More Redskins: Early first-round draft possibilities

Note: If you want more complete stats on Tarver’s defenses check out his page on Pro Football Reference. DVOA stats via Football Outsiders. A negative DVOA percentage is better than a positive number. Zero is average.

For players, * designates Pro Bowl selection, + designates first-team All-Pro

2012 Raiders (4-12)

Rankings: Yards 5,672 (18th), points 443 (28th), takeaways 19 (26th), 3rd down 39.1% (20th), DVOA 12.5% 29th
Notable players: DT Richard Seymour, DE Lamarr Houston

It should be noted that Allen had a defensive background so he had a hand in these numbers. This team just wasn’t very good as indicated by the fact that Seymour, at age 33, was one of their best defensive players.

2013 Raiders (4-12)

Rankings: Yards 5,918 (22nd), points 453 (29th), takeaways 22 (21st), 3rd down 43.1% (28th), DVOA 10.3% (26th)
Notable players: S Charles Woodson

They did make an effort to shore up the defense by bringing back Woodson and drafting cornerback D.J. Hayden in the first round. But Hayden only played in eight games and Woodson could only contribute so much at age 37. The pass defense struggled, ranking 29th in DVOA.

Related: Redskins offensive coordinator resume: Matt Cavanaugh

2014 Raiders (3-13)

Rankings: 5,721 (21st), points 452 (32nd), takeaways 14 (30th), 3rd down 38.5% (14th), DVOA 6.3% (26th)
Notable players: LB Khalil Mack, S Woodson

Allen was fired after an 0-4 start and Tony Sparano took over as interim head coach the rest of the way. Sparano has an offensive background so perhaps Tarver is more fully accountable for these results than those in other seasons. They did draft Mack with the fifth overall pick but his impact as a rookie was limited as recorded four sacks. Hayden again missed half of the season and, again, the defense was near the bottom of the NFL.

Stay up to date on the Redskins! Rich Tandler covers the team 365 days a year. Like his Facebook page www.Facebook.com/RealRedskins and follow him on Twitter @Rich_TandlerCSN.

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Award Tour: JP & Tandler select Redskins Offensive Player of the Year

Award Tour: JP & Tandler select Redskins Offensive Player of the Year

With the 2017 offseason about to kick into high gear, Redskins Insiders JP Finlay and Rich Tandler are going to take one last look at 2016 in the coming days. That’s right, it’s time to hand out awards for Coach of the Year, Special Teams Player of the Year, Rookie of the Year, Defensive Player of the Year and Offensive Player of the Year.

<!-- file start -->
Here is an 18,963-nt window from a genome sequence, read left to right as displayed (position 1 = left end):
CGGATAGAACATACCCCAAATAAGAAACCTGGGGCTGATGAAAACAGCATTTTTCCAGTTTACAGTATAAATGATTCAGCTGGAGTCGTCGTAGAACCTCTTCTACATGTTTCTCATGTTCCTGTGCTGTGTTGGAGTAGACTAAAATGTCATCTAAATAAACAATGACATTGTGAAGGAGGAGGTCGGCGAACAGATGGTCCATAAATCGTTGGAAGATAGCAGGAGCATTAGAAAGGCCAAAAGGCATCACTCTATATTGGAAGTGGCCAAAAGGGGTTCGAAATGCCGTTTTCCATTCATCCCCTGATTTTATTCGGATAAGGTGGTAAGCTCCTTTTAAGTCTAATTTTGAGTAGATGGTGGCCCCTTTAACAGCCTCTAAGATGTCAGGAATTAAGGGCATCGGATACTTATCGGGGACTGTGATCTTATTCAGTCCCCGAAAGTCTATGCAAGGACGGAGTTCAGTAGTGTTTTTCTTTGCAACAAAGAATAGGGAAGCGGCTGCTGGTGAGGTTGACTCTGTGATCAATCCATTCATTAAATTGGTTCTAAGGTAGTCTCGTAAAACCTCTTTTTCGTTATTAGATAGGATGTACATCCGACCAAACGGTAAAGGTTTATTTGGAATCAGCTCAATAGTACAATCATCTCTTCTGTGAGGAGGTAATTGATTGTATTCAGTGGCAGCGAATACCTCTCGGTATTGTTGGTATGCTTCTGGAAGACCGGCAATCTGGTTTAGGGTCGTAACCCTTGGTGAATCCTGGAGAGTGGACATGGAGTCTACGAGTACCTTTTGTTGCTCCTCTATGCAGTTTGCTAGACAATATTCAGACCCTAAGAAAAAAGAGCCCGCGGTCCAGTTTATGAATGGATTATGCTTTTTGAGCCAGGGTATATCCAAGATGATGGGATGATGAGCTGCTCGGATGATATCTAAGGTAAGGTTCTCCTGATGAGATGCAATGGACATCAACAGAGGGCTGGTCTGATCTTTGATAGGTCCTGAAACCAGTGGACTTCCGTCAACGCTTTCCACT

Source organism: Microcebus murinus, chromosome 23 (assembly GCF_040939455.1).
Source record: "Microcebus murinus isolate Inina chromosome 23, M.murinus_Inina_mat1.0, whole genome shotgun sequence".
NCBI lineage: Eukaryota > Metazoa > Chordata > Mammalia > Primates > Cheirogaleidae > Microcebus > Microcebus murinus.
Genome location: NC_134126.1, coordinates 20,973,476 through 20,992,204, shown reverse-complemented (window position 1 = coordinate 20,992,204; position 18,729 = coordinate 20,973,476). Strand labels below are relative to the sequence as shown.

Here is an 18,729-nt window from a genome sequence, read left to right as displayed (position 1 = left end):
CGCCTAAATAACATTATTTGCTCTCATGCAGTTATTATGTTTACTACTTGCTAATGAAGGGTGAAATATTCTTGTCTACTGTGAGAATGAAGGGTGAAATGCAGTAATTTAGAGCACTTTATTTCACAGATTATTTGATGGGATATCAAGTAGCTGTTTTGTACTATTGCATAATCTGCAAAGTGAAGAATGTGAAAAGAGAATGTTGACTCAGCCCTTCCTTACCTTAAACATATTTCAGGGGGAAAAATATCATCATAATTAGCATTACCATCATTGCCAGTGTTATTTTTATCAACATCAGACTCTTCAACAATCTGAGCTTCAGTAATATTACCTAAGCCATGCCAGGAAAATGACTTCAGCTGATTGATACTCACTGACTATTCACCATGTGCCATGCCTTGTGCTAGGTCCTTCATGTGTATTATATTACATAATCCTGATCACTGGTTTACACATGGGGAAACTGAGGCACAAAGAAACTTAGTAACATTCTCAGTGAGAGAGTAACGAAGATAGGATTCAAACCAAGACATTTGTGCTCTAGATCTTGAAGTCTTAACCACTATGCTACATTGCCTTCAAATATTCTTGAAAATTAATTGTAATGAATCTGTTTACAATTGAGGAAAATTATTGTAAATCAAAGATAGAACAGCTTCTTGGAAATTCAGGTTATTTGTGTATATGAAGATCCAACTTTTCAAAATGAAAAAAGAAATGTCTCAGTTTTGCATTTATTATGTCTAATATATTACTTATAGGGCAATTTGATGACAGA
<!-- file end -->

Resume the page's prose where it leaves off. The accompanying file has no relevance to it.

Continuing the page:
We’ve picked our top coaches and the Special Teams. and defensive POY’s. Today we select the Offensive Player of the Year.

Tandler: I don’t see any need to overthink this. The Redskins set a team record for total offensive yards in a season and it was mostly due to the play of Kirk Cousins. He shattered his own team records in nearly every major passing stat. He was a steady hand as the line underwent some turmoil with the suspension of Trent Williams and injury situations. His primary running backs were a fumble-prone second-year player and an undrafted rookie. The team’s best pass catcher, tight end Jordan Reed, missed four games with injuries and he was obviously hampered by a shoulder injury in a few others. Cousins did slump towards the end of the season and the interception he threw late in the season finale killed off the Redskins’ playoff chances. But he was the one primarily responsible for the team posting winning record in consecutive seasons for the first time in nearly 20 years.

More Redskins: Early first-round draft possibilities

Finlay: I kinda wanted to overthink this but Tandler yelled at me. DeSean Jackson was arguably the Redskins best threat, and Pierre Garçon was the most dependable player on the team. Jordan Reed showed how great he can be, but injuries limited his performance. In the end, the award goes to Kirk Cousins. It has to. The guy nearly threw for 5,000 yards and he broke his own passing record that he set last season. What happens before the March 1 franchise deadline not withstanding, Cousins was the 'Skins best offensive player in 2016.